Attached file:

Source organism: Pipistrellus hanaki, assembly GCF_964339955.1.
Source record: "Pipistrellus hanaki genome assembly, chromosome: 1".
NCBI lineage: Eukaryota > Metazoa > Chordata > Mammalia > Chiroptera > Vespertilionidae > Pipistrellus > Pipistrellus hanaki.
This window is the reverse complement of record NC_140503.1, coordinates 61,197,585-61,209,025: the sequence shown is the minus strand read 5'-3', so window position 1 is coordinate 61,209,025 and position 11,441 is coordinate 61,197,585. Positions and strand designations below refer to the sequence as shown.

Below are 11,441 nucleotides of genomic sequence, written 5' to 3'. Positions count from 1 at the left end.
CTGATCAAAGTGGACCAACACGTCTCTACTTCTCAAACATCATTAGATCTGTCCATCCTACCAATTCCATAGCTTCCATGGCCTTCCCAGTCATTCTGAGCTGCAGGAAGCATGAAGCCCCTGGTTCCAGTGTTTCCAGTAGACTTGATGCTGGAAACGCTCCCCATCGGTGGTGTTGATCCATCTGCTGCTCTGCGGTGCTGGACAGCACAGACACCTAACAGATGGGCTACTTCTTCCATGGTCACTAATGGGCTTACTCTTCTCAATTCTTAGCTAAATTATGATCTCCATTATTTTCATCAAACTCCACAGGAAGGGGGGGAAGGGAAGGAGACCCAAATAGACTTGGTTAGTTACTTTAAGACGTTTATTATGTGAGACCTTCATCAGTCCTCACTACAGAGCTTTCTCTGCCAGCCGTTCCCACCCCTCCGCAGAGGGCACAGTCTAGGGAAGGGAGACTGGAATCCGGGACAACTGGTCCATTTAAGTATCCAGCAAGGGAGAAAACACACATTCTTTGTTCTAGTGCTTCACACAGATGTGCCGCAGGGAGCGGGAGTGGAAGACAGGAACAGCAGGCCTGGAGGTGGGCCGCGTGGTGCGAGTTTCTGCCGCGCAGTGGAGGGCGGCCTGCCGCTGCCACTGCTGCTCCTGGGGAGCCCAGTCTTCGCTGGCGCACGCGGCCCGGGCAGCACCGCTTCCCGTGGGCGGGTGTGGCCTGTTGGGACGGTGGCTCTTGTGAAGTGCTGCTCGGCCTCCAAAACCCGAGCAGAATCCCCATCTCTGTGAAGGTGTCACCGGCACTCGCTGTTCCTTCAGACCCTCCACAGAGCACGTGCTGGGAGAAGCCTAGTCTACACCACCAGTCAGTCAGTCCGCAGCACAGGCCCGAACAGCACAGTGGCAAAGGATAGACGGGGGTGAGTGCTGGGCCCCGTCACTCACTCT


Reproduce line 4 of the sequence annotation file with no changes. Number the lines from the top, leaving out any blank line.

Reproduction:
This window is the reverse complement of record NC_140503.1, coordinates 61,197,585-61,209,025: the sequence shown is the minus strand read 5'-3', so window position 1 is coordinate 61,209,025 and position 11,441 is coordinate 61,197,585. Positions and strand designations below refer to the sequence as shown.